Two huge run outs after the bolts of about 20-25 ft. each. There should be another bolt on this climb to make up for the lack of pro or change the safety rating. I did have a rack, myself and my second couldn't find any gear placements for very long runout stretches. I expected there to be adequate pro since the description didn't mention otherwise.

This is a nice example of what D. Raleigh is saying in his latest article: Climbing's Big Mistake

"If climbing isn’t there already, it is fast approaching a perfect storm where there are more climbers than ever who know less than ever about climbing safety. Learning to climb meant starting at the beginning with knots and ropework, placing gear and building anchors. You became self-reliant, learned about gear, and the complexities and technical jiggery helped keep you from getting in over your head."

Read a book, take a class, the problem here isn't the description or the route.
By rging
From: Salt Lake City, Ut
Aug 21, 2013

Some people just don't get it. Climb it again and take the time to look around and study the rock. I recall placing two opposing pieces once or twice and a few other creative solutions. There was no ground fall potential (assuming my gear would hold).

BTW, coming prepared doesn't just mean bringing the right equipment.
By user id
From: Ogden, Utah
Aug 21, 2013

Actually Tyler, I hit it pretty close to the head.

Similar to how you missed my point, you also missed plenty of opportunities for gear. I climbed this last year and did not find it run-out at all. The gear was more creative than your pull and plug pieces, but it was there.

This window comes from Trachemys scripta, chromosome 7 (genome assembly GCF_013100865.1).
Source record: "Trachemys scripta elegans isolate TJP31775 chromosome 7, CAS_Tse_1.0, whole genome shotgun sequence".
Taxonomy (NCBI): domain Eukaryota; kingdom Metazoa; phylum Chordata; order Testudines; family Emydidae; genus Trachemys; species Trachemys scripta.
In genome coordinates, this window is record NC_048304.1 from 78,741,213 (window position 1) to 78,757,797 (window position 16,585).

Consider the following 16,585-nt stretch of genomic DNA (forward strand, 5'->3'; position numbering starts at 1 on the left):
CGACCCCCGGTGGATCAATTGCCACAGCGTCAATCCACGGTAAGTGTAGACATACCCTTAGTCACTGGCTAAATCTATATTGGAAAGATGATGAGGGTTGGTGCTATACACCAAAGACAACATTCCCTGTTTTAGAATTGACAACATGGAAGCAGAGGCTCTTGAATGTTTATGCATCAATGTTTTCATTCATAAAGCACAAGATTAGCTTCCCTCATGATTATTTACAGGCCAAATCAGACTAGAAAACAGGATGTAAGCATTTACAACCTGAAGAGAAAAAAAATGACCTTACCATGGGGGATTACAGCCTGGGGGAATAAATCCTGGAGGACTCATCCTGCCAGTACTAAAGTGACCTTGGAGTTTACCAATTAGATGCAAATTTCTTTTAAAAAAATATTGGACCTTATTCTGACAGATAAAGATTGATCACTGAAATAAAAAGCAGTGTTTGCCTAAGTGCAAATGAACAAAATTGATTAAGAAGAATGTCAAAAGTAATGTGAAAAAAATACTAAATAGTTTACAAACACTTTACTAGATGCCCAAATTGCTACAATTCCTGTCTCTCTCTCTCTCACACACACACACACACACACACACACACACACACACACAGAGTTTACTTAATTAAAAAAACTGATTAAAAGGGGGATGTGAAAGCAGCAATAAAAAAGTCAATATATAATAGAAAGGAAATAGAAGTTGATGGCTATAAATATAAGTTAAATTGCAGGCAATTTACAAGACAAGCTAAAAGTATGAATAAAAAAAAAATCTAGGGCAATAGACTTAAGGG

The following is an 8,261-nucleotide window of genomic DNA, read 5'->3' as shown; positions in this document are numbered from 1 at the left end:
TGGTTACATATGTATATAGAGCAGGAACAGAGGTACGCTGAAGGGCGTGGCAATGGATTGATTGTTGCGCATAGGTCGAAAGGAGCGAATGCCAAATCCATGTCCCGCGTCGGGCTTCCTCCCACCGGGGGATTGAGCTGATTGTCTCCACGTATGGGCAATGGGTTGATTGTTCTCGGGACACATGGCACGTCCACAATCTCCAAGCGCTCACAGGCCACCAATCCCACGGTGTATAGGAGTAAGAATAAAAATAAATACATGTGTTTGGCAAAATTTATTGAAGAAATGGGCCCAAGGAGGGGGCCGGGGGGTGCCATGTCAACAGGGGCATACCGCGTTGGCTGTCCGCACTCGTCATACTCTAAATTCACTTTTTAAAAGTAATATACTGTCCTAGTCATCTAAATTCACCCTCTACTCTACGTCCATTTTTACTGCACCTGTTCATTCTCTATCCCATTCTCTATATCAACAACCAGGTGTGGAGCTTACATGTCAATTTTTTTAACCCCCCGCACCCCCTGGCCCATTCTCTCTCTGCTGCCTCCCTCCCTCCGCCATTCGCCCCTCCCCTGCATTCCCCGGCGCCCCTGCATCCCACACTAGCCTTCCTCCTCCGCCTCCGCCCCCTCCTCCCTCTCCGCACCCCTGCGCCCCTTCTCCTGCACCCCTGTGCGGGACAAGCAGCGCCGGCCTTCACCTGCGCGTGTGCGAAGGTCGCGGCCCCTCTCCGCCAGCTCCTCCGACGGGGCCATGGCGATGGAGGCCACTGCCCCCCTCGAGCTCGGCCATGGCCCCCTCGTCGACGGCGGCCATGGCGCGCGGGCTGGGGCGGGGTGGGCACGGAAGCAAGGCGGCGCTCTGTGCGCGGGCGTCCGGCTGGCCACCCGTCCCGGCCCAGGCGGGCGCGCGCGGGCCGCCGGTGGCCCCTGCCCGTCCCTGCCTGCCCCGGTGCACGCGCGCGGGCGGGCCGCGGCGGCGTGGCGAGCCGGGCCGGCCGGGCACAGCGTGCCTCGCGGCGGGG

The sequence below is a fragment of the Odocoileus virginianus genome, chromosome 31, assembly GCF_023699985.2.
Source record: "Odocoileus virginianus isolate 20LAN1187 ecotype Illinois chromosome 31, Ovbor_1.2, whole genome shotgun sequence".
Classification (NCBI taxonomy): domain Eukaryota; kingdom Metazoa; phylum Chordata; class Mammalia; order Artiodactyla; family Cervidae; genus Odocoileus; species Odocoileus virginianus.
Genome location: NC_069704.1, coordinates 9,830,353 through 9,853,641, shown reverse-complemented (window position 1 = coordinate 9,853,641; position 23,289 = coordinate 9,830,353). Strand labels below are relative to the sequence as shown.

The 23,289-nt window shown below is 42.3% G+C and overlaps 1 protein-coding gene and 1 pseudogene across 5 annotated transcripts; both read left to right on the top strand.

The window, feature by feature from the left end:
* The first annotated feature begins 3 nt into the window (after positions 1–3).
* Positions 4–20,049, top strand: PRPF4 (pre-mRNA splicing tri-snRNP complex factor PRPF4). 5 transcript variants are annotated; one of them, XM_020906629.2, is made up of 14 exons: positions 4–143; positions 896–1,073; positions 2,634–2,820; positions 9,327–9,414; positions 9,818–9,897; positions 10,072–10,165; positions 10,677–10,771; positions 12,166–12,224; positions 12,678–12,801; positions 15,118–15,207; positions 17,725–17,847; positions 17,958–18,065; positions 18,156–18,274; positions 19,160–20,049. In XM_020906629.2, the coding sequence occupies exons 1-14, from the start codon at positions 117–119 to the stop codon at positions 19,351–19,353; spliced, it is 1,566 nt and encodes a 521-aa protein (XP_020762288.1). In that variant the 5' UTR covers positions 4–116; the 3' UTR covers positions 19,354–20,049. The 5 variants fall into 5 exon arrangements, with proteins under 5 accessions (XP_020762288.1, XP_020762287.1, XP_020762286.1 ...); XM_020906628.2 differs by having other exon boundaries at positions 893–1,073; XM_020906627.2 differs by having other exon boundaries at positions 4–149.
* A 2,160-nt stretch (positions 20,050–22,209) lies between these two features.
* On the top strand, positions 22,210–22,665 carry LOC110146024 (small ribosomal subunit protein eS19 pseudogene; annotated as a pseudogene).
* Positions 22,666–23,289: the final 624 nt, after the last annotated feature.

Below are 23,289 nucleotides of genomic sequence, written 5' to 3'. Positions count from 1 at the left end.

You and your partner thought there fewer opportunities for gear, but only because you both failed to see them.

I'm not going to spell the article out for you, but when you read between the lines, more and more people are going out without knowing the basics. In your case when/how to place gear that is not just a cam and not in a dead-vertical crack.

You didn't get the article, so I don't expect you to get any of this, but the problem here is that you got in over your head, you got scared, then you bitched about it on the internet. You blamed the description and route for its inadequacies, when you should be looking at your own.
By Gabriel Tallent
From: Salt Lake City, UT
Sep 10, 2015
rating: 5.7 5a 15 V+ 13 MVS 4b

I've got no opinion on the comments above.

I placed 12 pieces on the first pitch. I wasn't looking too hard, just was curious if they were there after reading this thread. I passed several cam placements right of the arete, and I didn't use any opposing nuts, offsets, or ingenuity. Small nut placements were marginal because the thinner flakes and small cracks are still friable, but there were fine placements to be had. I'd say this is a great place to practice looking for gear in quartzite, but gear was more uninspiring than technical. Maybe practice for the beginning trad leader looking to do Sundial, the last pitch of Steort's, or other similarly featured BCC climbs.

I did have a short "runnout" on the low angle terrain above the first bolt, ~10 feet of 5.easy, in same league as the neighboring sport 5.6s but with easier climbing. If you can climb Six Appeal, Six Pence, Aqualung, or Encore, don't be deterred by this thread. That said, the gear isn't always bomber. If the idea of climbing a move or two between inobvious placements terrifies you, just go climb Layback or Nice Little Crack or Storm Mountain Stupor. They're better climbs.
By Andrew Gram
From: Salt Lake City, UT
Apr 22, 2016
rating: 5.7 5a 15 V+ 13 MVS 4b

Good route that takes good gear, and what runouts there are just above the bolts are no different or harder than what is on Six Pence next door. Additional bolts are definitely not necessary.